“At times there might be an option at the end of the lease for you to purchase the system,” says Massieh. “This is also something that might be negotiable when purchasing the home as the potential buyer can make it part of their offer that the seller pays off the solar financing at the close of escrow and then, once you close, the system becomes owned outright and you have no monthly payments for it.”
What’s a PACE Assessment?
Another situation that can be associated with solar arrays on residential homes are Property Assessed Clean Energy (PACE) assessments. This is essentially an additional burden placed against the home to pay for the solar system over its lifetime. They’re not automatically problematic, but it’s vital to balance the cost versus the benefit of the solar array.
“A PACE provider works with cities or states to issue bonds,” says Ben Talplacido, vice president of brand strategy and marketing for Sunflare in Los Angeles, California. “The money is provided for homeowners as loans to pay for equipment and installations and is added to your property tax liability. Something to consider is that it does qualify as a tax lien and has priority over any other loan on the property, including the mortgage. The overall cost depends on the property tax assessment and also the price of the equipment and installation.”
Dealing With Older Solar Systems
Even if the solar array is one that you’re happy to have and it seems to be providing a benefit to you in the transaction, other problems can crop up. Because solar panels have a typical lifespan of about 25 years, many have been installed by companies that are no longer around.
That company won’t be able to service your panels anymore, but finding someone who can isn’t always easy. Solar arrays can be very different between manufacturers and many installers specialize in just one or two types. So what do you do?
“If a buyer is considering purchasing a house with an existing solar array and the installation company is no longer in business, they can take several steps to ensure the system will operate properly for years to come,” says Josh Dotoli, principal of the Dotoli Group at Compass Florida in Fort Lauderdale, Florida. “The first step is to find out who made the solar panels and other components of the system. If possible, contact the manufacturer and inquire about any warranties that may apply to the system. If a warranty exists, make sure all of the necessary paperwork is in order and speak with the manufacturer about any servicing needs for the components.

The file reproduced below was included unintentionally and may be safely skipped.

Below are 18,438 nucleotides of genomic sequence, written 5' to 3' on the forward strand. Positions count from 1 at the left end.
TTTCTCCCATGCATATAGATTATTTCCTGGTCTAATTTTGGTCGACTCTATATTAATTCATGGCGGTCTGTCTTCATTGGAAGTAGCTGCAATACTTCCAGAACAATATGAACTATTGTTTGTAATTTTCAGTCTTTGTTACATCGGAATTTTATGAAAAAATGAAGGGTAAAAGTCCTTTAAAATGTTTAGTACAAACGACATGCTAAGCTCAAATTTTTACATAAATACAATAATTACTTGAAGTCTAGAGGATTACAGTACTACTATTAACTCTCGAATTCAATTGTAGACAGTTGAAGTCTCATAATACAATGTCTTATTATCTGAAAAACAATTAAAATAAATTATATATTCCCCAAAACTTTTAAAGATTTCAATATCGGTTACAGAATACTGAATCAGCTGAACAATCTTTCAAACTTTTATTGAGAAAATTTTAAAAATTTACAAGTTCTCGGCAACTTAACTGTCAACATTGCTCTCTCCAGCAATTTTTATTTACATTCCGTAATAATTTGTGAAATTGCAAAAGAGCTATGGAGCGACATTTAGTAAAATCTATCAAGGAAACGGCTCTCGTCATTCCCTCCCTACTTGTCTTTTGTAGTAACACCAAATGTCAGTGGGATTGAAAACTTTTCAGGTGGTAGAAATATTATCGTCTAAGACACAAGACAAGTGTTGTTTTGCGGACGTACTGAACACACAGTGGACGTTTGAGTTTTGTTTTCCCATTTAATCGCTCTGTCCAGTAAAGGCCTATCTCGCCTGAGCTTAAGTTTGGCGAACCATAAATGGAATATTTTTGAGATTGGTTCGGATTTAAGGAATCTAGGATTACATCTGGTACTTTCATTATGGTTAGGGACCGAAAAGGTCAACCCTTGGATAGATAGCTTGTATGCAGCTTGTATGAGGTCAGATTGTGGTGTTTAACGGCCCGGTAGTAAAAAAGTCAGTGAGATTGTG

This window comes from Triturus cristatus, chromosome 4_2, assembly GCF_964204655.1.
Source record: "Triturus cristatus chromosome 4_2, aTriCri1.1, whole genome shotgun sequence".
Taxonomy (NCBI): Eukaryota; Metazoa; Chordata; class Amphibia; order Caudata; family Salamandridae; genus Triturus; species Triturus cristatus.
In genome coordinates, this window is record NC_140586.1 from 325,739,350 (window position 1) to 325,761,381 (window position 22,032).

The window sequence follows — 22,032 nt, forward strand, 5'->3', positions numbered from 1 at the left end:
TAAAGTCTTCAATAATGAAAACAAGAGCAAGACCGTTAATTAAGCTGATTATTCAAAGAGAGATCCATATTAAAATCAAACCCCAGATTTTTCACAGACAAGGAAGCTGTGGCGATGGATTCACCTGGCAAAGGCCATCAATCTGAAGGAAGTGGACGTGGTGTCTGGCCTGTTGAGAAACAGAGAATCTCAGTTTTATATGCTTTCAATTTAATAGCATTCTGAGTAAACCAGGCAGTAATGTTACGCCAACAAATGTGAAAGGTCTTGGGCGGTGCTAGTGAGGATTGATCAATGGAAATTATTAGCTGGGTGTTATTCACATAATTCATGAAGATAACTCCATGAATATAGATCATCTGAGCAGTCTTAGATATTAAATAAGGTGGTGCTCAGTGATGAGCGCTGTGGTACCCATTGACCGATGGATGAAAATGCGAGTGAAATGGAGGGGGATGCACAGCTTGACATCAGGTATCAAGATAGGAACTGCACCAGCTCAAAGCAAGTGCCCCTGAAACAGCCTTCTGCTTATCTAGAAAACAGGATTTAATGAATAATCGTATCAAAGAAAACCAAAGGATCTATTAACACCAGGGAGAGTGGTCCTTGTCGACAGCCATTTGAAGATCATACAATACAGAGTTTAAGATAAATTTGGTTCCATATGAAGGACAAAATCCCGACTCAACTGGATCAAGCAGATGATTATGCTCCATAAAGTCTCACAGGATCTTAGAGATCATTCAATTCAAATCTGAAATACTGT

“The next step is to contact local solar installers who are knowledgeable about the specific type of solar array installed on the house. Ask them if they would be willing to inspect the system and repair any issues if necessary. Be sure to get a written estimate of their services so that you can compare different quotes before making a decision.”
The Bottom Line: Approach With Caution
Choosing a home with a solar array may set you up for big energy savings over time, but only if the system is right for your lifestyle. Owned, leased or otherwise, the benefit you realize is going to be based heavily on your own energy usage and agreements with your local power company and any solar panel companies that might be involved.
Take the time you need to evaluate these homes before making an offer, even if it means risking losing the opportunity to buy that house you’ve had an eye on. Solar systems can be long-term commitments with ramifications for decades to come.